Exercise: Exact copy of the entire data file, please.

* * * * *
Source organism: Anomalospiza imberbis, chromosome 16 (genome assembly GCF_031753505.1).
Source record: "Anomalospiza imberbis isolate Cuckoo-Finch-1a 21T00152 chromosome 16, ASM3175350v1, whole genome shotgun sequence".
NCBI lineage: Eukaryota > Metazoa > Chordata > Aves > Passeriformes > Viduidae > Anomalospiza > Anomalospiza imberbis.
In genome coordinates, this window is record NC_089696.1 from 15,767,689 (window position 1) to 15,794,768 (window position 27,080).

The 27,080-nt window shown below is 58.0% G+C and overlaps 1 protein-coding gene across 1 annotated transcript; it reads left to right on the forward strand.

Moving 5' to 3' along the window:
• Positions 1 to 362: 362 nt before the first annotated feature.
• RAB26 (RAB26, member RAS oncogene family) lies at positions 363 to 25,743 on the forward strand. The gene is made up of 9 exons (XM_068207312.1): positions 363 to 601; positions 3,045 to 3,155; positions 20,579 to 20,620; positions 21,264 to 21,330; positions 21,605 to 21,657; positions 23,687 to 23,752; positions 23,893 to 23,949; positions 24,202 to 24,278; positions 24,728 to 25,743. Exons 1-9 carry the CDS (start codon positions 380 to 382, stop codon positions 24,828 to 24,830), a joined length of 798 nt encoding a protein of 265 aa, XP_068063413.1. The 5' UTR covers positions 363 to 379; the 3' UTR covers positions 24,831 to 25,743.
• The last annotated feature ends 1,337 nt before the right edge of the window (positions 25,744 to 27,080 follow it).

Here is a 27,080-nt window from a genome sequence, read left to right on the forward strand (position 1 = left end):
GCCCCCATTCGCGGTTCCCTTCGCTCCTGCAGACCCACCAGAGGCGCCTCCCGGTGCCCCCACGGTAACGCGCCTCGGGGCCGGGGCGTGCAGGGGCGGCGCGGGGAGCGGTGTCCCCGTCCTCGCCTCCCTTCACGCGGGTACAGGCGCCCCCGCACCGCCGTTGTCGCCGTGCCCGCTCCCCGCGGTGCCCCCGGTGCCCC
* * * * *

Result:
Source organism: Anomalospiza imberbis, chromosome 16 (genome assembly GCF_031753505.1).
Source record: "Anomalospiza imberbis isolate Cuckoo-Finch-1a 21T00152 chromosome 16, ASM3175350v1, whole genome shotgun sequence".
NCBI lineage: Eukaryota > Metazoa > Chordata > Aves > Passeriformes > Viduidae > Anomalospiza > Anomalospiza imberbis.
In genome coordinates, this window is record NC_089696.1 from 15,767,689 (window position 1) to 15,794,768 (window position 27,080).

The 27,080-nt window shown below is 58.0% G+C and overlaps 1 protein-coding gene across 1 annotated transcript; it reads left to right on the forward strand.

Moving 5' to 3' along the window:
• Positions 1 to 362: 362 nt before the first annotated feature.
• RAB26 (RAB26, member RAS oncogene family) lies at positions 363 to 25,743 on the forward strand. The gene is made up of 9 exons (XM_068207312.1): positions 363 to 601; positions 3,045 to 3,155; positions 20,579 to 20,620; positions 21,264 to 21,330; positions 21,605 to 21,657; positions 23,687 to 23,752; positions 23,893 to 23,949; positions 24,202 to 24,278; positions 24,728 to 25,743. Exons 1-9 carry the CDS (start codon positions 380 to 382, stop codon positions 24,828 to 24,830), a joined length of 798 nt encoding a protein of 265 aa, XP_068063413.1. The 5' UTR covers positions 363 to 379; the 3' UTR covers positions 24,831 to 25,743.
• The last annotated feature ends 1,337 nt before the right edge of the window (positions 25,744 to 27,080 follow it).

Here is a 27,080-nt window from a genome sequence, read left to right on the forward strand (position 1 = left end):
GCCCCCATTCGCGGTTCCCTTCGCTCCTGCAGACCCACCAGAGGCGCCTCCCGGTGCCCCCACGGTAACGCGCCTCGGGGCCGGGGCGTGCAGGGGCGGCGCGGGGAGCGGTGTCCCCGTCCTCGCCTCCCTTCACGCGGGTACAGGCGCCCCCGCACCGCCGTTGTCGCCGTGCCCGCTCCCCGCGGTGCCCCCGGTGCCCC